In accordance with the Basic Condition of Employment Act (BCEA), the Minister of Labour may set minimum terms and conditions of employment including minimum wages. There is no single national minimum wage in South Africa. Minimum wages are set at the sectoral level and area level. Minimum wages are set for vulnerable sectors; the sectors, which have low union density or where market wages are quite low. Sectoral determination for setting minimum wages is done in consultation with the Employment Conditions Commission.
Minimum wage is set for the following sectors: domestic work, contract cleaning, private security, wholesale & retail, farm work, forestry, taxi, learnership, hospitality, civil engineering and the work of children in the performance of advertising, artistic and cultural activities. The Employment Conditions Commission advises the Minister of Labour on various issues including sectoral determinations regarding minimum wages. The Basic Conditions of Employment Act requires that while advising the Minister on publication of a sectoral determination, the Commission must consider in respect of the sector and area concerned the ability of the employer to carry on their business successfully; the operation of small, medium or micro enterprises and new enterprises; the cost of living; the alleviation of poverty; conditions of employment; wage differentials and inequality; the likely impact of any proposed condition of employment on current employment or the creation of employment; the possible impact of any proposed conditions of employment on the health, safety or welfare of workers; and any other relevant factor.
After considering the report and recommendations of the Commission, the Minister may make a sectoral determination for one or more sector/s and area/s and provide for the adjustment of remuneration by way of minimum remuneration or minimum increases.
The Department of Labour monitors minimum wages that fall under the departmental regulations. Inspectors from the Department of Labour make investigations about the implementation of labour laws, rules and regulations. Simultaneously, Trade Unions monitor minimum wages that are regulated through Bargaining Councils. Employers (and employees) and trade unions monitor Minimum Wages that are included in centralized and decentralized bargaining at company (single employer) and plant level.
Individuals can complain to the Department of Labour if they think they are earning less than the Minimum Wage. Trade Union members can also complain to their union representatives. If a complaint is lodged with the Department of Labour and an employer is found to be guilty of paying below the stated minimum wage, the employer can be fined or the employer can come to an arrangement with the employee to pay arrears.
Source: § 54-55 of the Basic Conditions of Employment Act 1997 (last amended in 2014)
Current minimum wage rates can be found in the Minimum Wage section.
In accordance with the Basic Conditions of Employment Act, wage means the amount of money paid or payable to a worker in respect of ordinary hours of work or, if they are shorter, the hours a worker ordinarily works in a day or week.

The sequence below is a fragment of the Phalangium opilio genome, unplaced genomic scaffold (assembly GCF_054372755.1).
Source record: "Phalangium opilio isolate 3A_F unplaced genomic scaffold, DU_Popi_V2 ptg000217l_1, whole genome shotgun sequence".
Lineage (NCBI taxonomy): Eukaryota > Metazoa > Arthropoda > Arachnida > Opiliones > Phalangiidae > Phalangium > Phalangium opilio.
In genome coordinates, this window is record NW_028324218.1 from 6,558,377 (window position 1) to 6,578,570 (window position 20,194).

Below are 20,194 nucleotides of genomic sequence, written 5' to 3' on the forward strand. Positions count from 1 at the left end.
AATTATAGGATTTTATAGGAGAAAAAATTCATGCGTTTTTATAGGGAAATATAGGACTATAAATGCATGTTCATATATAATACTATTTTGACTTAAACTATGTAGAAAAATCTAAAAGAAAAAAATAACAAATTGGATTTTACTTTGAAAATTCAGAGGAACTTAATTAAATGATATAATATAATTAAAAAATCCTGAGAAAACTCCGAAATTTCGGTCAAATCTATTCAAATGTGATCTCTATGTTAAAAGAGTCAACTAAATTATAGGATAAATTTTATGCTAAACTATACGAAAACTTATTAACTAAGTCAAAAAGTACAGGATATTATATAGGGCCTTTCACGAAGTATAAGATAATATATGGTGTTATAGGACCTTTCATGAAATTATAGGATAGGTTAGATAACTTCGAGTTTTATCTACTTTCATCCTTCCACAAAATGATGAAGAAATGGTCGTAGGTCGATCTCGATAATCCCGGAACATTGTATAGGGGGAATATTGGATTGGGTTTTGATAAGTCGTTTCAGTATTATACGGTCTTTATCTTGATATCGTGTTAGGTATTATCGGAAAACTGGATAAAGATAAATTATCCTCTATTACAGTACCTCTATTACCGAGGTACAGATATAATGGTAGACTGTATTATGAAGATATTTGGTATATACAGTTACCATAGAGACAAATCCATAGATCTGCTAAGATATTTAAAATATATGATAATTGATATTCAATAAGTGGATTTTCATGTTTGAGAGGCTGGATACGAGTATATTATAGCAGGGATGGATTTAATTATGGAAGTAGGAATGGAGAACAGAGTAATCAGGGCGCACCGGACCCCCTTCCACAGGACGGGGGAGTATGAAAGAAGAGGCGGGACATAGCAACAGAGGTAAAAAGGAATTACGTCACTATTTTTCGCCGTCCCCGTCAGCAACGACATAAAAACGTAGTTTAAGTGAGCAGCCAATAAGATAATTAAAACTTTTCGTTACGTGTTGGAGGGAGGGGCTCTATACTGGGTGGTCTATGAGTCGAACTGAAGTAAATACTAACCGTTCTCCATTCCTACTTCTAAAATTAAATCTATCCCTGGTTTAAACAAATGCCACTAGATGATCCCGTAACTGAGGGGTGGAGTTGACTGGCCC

The BCEA regulates the payment of wages to all classes of workers. According to this Act, wages can be calculated on an hourly, daily, weekly or monthly basis. An employer is under obligation to pay the worker wages in South African currency (Rand) within seven (7) days after the completion of the wage period for which wages are payable.
Employers are obliged to pay the worker his/her wages during the working hours or within 15 minutes of the commencement or conclusion of those hours at the place of work on an agreed pay day in a sealed envelope, if payment is made in cash (legal tender) or through cheque. Wages may be deposited directly into an account designated by the worker in writing. An employer must not compel a worker to purchase any goods, products or services from the employer or from any business or person nominated by the employer.
A worker's wage is calculated by reference to the number of hours the employee ordinarily works. In order to calculate the wage rate by time, it must be known that (in order to be entitled to full wage) a worker is required to work 45 hours a week and nine hours a day (seven and a half hours for those working 6 days a week). An employee's monthly remuneration is four and one-third times the employee's weekly wage.
Generally, an employer is not allowed to deduct wages unless required or permitted under a written law, collective agreement, court order or arbitration award. Deductions may also be made if a worker agrees in writing to the deduction in respect of a debt or to reimburse the employer for loss or damage caused by the worker.
An employer should provide pay slips to all workers at the workplace during working hours or within 15 minutes of the commencement or conclusion of those hours. It must include the following information:
* The employer’s name and address
* The worker’s name and occupation
* The period for which the payment is made
* The worker’s remuneration in money
* The amount and purpose of any deduction made from the remuneration
* The actual amount paid to the worker.
Relevant to the calculation of that worker’s remuneration, the slip must also contain:
* Information about the worker’s rate of remuneration and overtime rate
* The number of ordinary and overtime hours worked by the worker during the period for which the payment is made
* The number of hours worked by the worker on a Sunday or public holiday during that period
* An agreement to average working time has been concluded, the total number of ordinary and overtime hours worked by the worker in the period of averaging.
Source: § 1 & 32-35 of the Basic Conditions of Employment Act 1997 (last amended in 2014)(last amended in 2014)